Generalizing is more likely than not generalizing to result in propositions that are, generally speaking, inaccurate and counterproductive.

The range of behavior that results in people qualifying to be included in a group whose wealth is extraordinarily great includes a great many things that are admirable and a great many things that are abominable. If we agree that Steve Jobs and Oprah Winfrey and James Cameron are one percenters for reasons that we consider to be positive, and further agree that Vladimir Putin, Ali Bongo Ondimba, Bashar al-Assad are one percenters for reasons that we consider atrocious, perhaps we can agree to stop generalizing about people who have enormous amounts of wealth at their disposal.

A dictator who seizes wealth isn’t unjust because suddenly his assets qualify him as a one percenter. An industry that lobbies successfully for subsidies doesn’t become unjust after the check from the government clears. The underlying problem has to do with the species of power that makes it possible for a person or group of people to make use of other people and their stuff without their consent, often by force or clear and imminent threat of force.

What percentage of the human population presumes to exercise that kind of power? What percentage of the human population earns their living by helping those who use that kind of power, the power to expropriate, to defraud, to extort, to imprison? The phenomenon of human beings treating other human beings as if they are merely means to their ends is the real problem we need to address.

Wealth inequality is not intrinsically unjust. Let’s stop pretending that’s the issue. Give no credence to moral premises that reserve harsh judgments for people because of what they have irrespective of their actual behavior.

If a person uses coercion or fraud to gain anything at anyone else’s involuntary expense, then that person has behaved unjustly. If a person engages in peaceful and purposeful behavior and through voluntary and honest trades with other people earns a profit, then that person has behaved justly.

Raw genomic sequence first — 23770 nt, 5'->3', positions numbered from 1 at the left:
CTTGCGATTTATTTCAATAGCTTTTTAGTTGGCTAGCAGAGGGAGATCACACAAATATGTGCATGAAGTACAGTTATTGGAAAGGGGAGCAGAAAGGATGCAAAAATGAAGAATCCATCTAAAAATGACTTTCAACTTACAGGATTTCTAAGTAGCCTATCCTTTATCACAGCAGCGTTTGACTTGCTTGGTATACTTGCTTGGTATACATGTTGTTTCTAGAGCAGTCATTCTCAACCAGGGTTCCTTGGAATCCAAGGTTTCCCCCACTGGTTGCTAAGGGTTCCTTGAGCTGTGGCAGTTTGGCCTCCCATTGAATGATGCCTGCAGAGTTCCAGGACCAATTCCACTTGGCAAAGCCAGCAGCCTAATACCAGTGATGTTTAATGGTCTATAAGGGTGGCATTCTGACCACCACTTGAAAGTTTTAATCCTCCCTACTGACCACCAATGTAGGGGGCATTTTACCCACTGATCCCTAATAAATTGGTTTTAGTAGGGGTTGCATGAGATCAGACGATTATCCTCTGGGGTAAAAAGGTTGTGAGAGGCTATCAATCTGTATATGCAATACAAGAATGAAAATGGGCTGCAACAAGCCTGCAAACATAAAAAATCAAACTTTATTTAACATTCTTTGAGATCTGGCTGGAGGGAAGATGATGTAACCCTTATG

There are surely wealth inequalities that should not exist, but the reason they shouldn’t exist is because of immoral behavior that produces those particular instances. Details matter. Individuals matter.


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Breathe,, Breathe!

by adam on September 23, 2013 · 0 comments

I haven’t updated this blog since my wife and I got pregnant and delivered our fabulous Zachary into the world and spent the last two years and eight months raising him among other things. And perhaps I’ll discuss  in the near future the whys and wherefores of having not posted here for so long.

But for now, feast your eyes on this Shutterfly-generated online version of the twenty page book I just ordered from them featuring my son at various points in his first one thousand days on planet Earth. The book would have been free (except for shipping) if I had resisted some features (like the “lay-flat” option, which I consider indispensable for a book that’s going to be used and frequently). Still, it was deeply discounted and I’m sure it’s going to be beautiful. Just like my wife’s 100 free prints from Shutterfly were wonderful.

So, to be clear, I have designed the interior of a book using my photographs and some online tools. It will be manufactured and sent to me in approximately one week. Last night, Zachary wanted to dance to Happy Feet songs. I downloaded the soundtrack from iTunes in about one minute and then wirelessly played the songs from my laptop via a home network that includes our stereo setup. Zachary and his Mom were dancing… and I was shooting high definition video of their performance… on my phone.

Simply amazing times we live in!

Shutterfly baby photo books rock! ‘Nuff said.


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Free Market Fantasia

by adam on December 6, 2010 · 0 comments


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One popular response in forums that discuss LOST is that the finale was “emotionally satisfying, but not intellectually satisfying,” which is a way of saying that people love LOST’s characters and are touched by seeing them “move on” but also people were fascinated by the seemingly purposeful inclusion of intricate mysteries and riddles which, in the end, to their profound disappointment, appear to have been little more than meaningless, arbitrary “props” intended to do not much more than “get a response.” Some would say they feel betrayed precisely because they took the writers more seriously than the writers took themselves about the content that was included. Cases can be (are being) made along these lines. For now, though, I’m focusing on one aspect of the finale, namely, the state of being of the characters who reunite at the very end. Are they dead or alive?

The real genius of the show is that it does, in fact, provide us with a basis for investigating this issue without spoon-feeding an answer to us.

The most widely accepted mystical interpretation of the LOST finale is, in fact, only an interpretation and I think one saturated with the confirmation bias of audience members whose preconceptions about an afterlife enable them to take the path of least resistance to “understanding” the finale.

But enjoying LOST has never been about taking the path of least resistance. As John Locke says oh-so-many seasons ago: “it’s never been easy.”